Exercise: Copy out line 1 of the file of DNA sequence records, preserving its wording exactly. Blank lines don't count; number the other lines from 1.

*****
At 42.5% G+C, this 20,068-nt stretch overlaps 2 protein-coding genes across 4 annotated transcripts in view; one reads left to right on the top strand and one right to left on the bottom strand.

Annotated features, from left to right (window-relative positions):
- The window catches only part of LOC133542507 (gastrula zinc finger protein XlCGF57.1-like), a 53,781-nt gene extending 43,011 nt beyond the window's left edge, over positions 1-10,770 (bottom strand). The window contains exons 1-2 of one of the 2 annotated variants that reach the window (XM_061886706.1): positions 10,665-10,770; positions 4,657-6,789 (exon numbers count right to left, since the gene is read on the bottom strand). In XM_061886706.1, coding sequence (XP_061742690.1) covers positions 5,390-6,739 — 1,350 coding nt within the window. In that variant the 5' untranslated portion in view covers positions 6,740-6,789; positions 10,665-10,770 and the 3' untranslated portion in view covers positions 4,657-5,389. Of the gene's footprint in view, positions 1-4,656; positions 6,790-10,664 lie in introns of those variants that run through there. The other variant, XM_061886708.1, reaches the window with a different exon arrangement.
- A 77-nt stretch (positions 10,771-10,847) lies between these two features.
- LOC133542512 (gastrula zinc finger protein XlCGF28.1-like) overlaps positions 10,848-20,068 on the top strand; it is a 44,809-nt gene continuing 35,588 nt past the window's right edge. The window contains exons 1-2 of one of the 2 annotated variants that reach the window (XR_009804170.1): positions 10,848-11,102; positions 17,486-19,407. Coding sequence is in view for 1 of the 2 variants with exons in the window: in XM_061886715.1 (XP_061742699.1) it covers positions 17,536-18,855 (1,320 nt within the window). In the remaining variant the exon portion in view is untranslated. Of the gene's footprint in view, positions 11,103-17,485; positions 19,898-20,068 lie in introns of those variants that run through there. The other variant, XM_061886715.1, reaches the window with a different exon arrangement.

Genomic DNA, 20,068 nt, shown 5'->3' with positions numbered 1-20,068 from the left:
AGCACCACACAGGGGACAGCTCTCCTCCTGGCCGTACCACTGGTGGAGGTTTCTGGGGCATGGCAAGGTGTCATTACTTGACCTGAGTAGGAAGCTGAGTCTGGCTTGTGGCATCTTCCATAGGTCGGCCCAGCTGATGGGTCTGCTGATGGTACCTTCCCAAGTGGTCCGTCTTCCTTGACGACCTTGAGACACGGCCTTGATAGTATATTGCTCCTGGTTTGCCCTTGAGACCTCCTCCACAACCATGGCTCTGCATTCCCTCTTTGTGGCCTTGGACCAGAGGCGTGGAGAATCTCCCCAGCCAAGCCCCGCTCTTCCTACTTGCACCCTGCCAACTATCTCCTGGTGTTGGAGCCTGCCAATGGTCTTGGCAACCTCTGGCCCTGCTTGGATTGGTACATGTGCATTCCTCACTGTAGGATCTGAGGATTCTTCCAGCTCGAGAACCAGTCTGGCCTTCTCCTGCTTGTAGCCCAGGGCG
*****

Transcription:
At 42.5% G+C, this 20,068-nt stretch overlaps 2 protein-coding genes across 4 annotated transcripts in view; one reads left to right on the top strand and one right to left on the bottom strand.